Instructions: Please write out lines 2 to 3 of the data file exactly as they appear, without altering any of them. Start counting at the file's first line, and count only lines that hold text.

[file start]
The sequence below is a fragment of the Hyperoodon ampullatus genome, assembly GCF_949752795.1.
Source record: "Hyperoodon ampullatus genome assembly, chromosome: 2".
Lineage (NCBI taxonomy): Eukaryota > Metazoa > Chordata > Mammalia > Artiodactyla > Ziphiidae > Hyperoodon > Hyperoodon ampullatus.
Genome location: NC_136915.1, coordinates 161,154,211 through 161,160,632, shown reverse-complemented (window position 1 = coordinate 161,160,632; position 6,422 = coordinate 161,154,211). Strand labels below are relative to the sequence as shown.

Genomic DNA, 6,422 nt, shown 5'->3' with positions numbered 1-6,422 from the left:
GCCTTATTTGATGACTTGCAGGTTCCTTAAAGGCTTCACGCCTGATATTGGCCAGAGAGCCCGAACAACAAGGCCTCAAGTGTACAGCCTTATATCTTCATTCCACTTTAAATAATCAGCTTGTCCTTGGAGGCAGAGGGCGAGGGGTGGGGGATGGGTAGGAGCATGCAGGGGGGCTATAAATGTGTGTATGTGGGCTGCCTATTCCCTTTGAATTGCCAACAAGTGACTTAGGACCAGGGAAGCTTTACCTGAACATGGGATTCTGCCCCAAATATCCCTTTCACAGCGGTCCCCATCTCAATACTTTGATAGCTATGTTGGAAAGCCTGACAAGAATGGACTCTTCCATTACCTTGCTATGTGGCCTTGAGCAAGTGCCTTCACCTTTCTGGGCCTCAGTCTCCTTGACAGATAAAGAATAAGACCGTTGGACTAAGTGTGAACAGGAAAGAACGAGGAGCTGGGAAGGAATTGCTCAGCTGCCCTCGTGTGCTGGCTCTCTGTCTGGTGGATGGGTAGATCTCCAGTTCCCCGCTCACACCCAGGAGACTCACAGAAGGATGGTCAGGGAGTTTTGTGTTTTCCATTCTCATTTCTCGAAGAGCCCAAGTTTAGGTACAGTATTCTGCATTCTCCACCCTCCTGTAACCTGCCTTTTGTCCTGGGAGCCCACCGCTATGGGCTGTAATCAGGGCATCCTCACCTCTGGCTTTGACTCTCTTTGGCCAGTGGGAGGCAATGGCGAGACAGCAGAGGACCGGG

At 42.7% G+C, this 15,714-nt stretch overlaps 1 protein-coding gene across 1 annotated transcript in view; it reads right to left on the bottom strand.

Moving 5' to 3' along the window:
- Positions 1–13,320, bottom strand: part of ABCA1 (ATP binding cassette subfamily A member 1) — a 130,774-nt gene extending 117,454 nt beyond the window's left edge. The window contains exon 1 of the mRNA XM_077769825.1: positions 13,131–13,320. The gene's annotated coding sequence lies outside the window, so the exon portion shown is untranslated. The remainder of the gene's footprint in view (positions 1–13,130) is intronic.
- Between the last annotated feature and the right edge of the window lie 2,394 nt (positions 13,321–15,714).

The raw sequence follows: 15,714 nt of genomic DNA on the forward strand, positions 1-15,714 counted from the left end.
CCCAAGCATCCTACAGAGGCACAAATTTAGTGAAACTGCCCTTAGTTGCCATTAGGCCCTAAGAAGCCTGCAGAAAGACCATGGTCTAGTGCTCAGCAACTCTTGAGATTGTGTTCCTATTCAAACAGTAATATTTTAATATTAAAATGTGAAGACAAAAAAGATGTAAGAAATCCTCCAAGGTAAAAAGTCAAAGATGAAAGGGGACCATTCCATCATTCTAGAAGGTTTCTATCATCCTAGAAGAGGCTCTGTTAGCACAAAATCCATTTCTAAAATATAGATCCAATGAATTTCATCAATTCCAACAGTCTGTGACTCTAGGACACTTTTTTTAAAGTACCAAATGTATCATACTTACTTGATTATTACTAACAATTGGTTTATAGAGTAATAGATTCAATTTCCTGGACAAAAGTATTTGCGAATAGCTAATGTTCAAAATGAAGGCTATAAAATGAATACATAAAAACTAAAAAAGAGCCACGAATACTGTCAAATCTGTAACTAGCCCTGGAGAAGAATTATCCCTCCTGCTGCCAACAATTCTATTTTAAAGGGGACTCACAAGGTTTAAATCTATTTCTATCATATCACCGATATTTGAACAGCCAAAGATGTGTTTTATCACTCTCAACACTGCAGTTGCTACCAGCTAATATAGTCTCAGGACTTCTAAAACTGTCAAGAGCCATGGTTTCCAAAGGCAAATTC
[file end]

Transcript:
Source record: "Hyperoodon ampullatus genome assembly, chromosome: 2".
Lineage (NCBI taxonomy): Eukaryota > Metazoa > Chordata > Mammalia > Artiodactyla > Ziphiidae > Hyperoodon > Hyperoodon ampullatus.